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Are circumcisions really necessary?

Getting Circumcised: Live and Let Cut
Mother of Leith Fuad Mosa, age 3, feeds him before he’s circumcised on June 29, 2007, in Baghdad.
Mother of Leith Fuad Mosa, age 3, feeds him before he’s circumcised on June 29, 2007, in Baghdad.
Wathiq Khuzaie/Getty Images

In 1999, more th­an 65 percent of infant males in United States were circumcised. The rates are highest in the Midwest (with around an 80 percent circumcision rate), about even in the South and dropping in the West [source: CDC]. Since Jews and Muslims are minorities in America, the decision is usually being made based on either cultural or medical reasons.

But even for Muslims and Jews, there isn't a real imperative to circumcise. Muslims do it strictly out of tradition, since there is no decree in the Koran regarding circumcision. Even among Jews, there's a growing conversation about the continued need for the practice, with some otherwise-observant Jews electing not to circumcise their sons.

There are some valid medical reasons to circumcise. Studies have shown that circumcision can reduce the risk of contracting the HIV virus by 60 percent [source: Timbert]. The studies that uncovered this finding were conducted in Africa, and the World Health Organization (WHO) is attempting to increase circumcision rates throughout the continent in a bid to contain an out-of-control AIDS epidemic. But if it's so effective, why aren't we holding pro-circumcision campaigns in the United States? Opponents of circumcision rightly point out that basic safe-sex practices will also drastically lower the odds of contracting HIV. However, parts of Africa have HIV infection rates as high as 30 percent, and although public health officials don't view circumcision as a magic bullet, it is seen as part of a larger strategy to combat the spread of the disease.

Circumcision has also been shown to lower the risk of contracting other sexually transmitted diseases, such as HPV and chlamydia. On the other hand, the argument that circumcisions reduce the risk of penile cancer doesn't hold much weight when you consider how rare penile cancer is -- in 2008, there were only 1,250 new cases of penile cancer in the United States [source: National Cancer Institute]. In 2005, there were 1.2 million circumcisions performed on infants in America [source: Merrill].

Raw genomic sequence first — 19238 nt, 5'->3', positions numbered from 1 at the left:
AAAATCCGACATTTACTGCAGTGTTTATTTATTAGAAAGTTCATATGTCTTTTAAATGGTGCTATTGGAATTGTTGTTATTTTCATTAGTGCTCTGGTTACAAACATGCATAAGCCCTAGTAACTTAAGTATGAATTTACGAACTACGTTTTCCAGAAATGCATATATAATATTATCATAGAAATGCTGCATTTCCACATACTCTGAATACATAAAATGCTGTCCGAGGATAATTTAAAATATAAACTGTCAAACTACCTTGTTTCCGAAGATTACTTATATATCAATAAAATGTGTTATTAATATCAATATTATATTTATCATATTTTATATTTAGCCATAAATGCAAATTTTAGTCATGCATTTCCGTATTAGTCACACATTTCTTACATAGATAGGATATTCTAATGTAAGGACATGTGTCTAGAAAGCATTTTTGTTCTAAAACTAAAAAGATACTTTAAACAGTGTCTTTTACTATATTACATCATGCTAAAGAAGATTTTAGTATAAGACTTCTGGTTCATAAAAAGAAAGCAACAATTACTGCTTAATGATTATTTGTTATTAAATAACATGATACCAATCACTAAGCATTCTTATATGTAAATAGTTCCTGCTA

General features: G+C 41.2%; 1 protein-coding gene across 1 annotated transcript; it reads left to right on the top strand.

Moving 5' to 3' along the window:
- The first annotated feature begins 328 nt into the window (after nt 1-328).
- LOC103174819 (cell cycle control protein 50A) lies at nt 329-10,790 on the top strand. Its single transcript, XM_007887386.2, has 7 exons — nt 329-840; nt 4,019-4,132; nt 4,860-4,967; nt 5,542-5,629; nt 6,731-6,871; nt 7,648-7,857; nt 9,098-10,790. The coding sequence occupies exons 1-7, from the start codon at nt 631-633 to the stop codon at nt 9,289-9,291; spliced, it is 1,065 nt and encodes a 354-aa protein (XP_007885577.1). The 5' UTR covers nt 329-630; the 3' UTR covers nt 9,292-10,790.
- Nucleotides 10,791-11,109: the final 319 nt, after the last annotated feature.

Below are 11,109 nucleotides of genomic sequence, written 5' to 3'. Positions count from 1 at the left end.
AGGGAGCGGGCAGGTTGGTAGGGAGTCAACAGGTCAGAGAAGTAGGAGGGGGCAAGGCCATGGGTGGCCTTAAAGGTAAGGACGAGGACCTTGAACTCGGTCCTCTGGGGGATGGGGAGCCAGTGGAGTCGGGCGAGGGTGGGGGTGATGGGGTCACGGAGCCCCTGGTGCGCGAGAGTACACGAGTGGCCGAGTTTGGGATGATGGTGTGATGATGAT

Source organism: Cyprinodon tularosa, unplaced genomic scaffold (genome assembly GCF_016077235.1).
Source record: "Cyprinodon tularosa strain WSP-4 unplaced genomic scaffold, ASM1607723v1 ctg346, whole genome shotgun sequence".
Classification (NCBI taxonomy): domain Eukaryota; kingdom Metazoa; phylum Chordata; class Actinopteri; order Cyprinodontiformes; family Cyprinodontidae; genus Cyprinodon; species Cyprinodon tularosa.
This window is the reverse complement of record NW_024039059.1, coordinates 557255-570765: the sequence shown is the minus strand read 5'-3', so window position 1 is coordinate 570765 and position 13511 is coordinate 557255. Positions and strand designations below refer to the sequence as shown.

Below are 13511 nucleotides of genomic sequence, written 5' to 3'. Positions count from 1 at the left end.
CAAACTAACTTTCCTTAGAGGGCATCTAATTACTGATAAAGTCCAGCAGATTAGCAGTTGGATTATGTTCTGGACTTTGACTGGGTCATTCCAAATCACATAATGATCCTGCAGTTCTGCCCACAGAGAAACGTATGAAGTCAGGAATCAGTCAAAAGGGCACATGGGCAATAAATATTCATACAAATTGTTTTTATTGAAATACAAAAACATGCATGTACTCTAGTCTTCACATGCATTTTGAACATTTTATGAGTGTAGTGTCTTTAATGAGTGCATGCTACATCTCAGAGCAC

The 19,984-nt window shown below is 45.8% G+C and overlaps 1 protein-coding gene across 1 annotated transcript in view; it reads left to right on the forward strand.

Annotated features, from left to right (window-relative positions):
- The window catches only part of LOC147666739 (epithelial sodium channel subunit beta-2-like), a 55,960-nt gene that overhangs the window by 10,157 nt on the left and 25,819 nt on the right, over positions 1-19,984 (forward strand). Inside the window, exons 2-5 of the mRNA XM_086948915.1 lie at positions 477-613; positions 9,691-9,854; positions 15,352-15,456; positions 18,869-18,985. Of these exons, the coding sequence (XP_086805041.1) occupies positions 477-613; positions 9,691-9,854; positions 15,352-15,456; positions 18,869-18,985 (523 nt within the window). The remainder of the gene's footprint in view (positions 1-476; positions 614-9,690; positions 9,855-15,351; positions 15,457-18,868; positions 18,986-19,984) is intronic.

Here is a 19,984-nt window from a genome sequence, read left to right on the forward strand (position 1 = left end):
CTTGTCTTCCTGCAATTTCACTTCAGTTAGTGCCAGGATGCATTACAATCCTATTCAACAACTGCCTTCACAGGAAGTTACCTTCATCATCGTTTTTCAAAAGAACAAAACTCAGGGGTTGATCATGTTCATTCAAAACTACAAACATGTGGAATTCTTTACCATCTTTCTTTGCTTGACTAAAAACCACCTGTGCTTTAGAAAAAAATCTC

The fact that it's easier to keep a circumcised penis clean is neutralized simply by good hygienic practice. However, a circumcised male doesn't even have to consider the issue, while an uncircumcised male must take good care of his foreskin to prevent it from becoming a hotbed of bacteria.

Anti-circumcision activists claim that circumcision needlessly hurts infants, and there's no doubt that it doesn't feel good. Modern and improved use of pain-numbing agents helps keep discomfort to a minimum, however. Circumcised men never have to deal with certain painful maladies that can afflict uncircumcised men such as phimosis (foreskins that won't retract) or paraphimosis (foreskins that, once retracted, won't re-cover the tip of the penis). These conditions can often require adult circumcision to alleviate the pain and related swelling.

There are competing claims about sexuality. Some claim that sex is better with an uncircumcised penis, while others claim circumcised is the way to go. Some men who are circumcised later in life claim a decrease in sensation, while others claim an improvement.

With good hygiene, safe-sex practices and regular medical checkups throughout a man's life, circumcision isn't necessary. However, it should be left up to each parent to learn as much as possible about the subject, weigh the pros and the cons and make an informed decision. A circumcised boy is unlikely to know any different or care one way or the other, and the same holds true for an uncircumcised boy.

For more articles that might interest you, such as more information on circumcision and AIDS, try the links on the next page.